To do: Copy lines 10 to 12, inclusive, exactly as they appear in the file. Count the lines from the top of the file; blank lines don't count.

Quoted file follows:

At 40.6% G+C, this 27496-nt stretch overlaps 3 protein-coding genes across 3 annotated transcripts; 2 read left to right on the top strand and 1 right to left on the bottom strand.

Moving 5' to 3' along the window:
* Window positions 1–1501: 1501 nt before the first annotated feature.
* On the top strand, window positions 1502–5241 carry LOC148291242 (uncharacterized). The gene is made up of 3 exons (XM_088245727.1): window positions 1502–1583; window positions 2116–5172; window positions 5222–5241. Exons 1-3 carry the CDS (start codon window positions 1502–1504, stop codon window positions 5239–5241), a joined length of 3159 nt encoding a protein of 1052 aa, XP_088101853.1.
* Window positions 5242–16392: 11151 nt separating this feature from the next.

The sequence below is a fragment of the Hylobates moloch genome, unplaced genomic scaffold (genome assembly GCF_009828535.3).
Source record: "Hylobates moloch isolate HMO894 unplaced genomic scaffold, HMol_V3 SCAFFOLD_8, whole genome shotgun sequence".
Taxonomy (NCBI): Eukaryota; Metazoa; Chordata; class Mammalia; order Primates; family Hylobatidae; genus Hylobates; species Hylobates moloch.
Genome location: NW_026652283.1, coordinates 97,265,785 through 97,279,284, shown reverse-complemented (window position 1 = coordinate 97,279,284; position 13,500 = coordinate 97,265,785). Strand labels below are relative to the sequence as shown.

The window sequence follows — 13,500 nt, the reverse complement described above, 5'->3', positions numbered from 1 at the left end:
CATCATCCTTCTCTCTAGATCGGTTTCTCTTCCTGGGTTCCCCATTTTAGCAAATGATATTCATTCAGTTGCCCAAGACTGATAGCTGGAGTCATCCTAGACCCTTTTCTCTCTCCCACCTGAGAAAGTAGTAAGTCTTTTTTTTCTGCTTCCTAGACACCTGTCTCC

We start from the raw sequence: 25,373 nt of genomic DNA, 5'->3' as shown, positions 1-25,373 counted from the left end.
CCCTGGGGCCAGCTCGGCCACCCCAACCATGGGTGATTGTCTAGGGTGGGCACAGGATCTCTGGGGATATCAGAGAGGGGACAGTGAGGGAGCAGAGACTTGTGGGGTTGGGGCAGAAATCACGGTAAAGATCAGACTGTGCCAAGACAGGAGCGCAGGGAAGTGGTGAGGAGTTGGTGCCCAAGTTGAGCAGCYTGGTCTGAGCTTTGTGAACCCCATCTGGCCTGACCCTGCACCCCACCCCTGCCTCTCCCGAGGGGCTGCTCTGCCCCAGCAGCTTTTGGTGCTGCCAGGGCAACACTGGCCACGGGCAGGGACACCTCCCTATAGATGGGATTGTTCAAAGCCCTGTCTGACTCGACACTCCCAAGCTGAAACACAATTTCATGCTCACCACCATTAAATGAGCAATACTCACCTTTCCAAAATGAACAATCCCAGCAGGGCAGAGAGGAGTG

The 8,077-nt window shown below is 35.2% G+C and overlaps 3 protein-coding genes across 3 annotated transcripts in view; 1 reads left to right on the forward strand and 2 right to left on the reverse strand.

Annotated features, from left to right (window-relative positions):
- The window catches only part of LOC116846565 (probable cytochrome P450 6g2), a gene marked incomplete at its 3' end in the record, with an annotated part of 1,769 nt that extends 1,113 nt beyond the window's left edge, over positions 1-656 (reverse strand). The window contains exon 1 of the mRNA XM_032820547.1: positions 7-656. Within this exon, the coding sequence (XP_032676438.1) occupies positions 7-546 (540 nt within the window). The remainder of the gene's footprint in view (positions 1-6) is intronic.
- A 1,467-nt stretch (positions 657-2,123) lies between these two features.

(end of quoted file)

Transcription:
The window sequence follows — 13,500 nt, the reverse complement described above, 5'->3', positions numbered from 1 at the left end:
CATCATCCTTCTCTCTAGATCGGTTTCTCTTCCTGGGTTCCCCATTTTAGCAAATGATATTCATTCAGTTGCCCAAGACTGATAGCTGGAGTCATCCTAGACCCTTTTCTCTCTCCCACCTGAGAAAGTAGTAAGTCTTTTTTTTCTGCTTCCTAGACACCTGTCTCC

We start from the raw sequence: 25,373 nt of genomic DNA, 5'->3' as shown, positions 1-25,373 counted from the left end.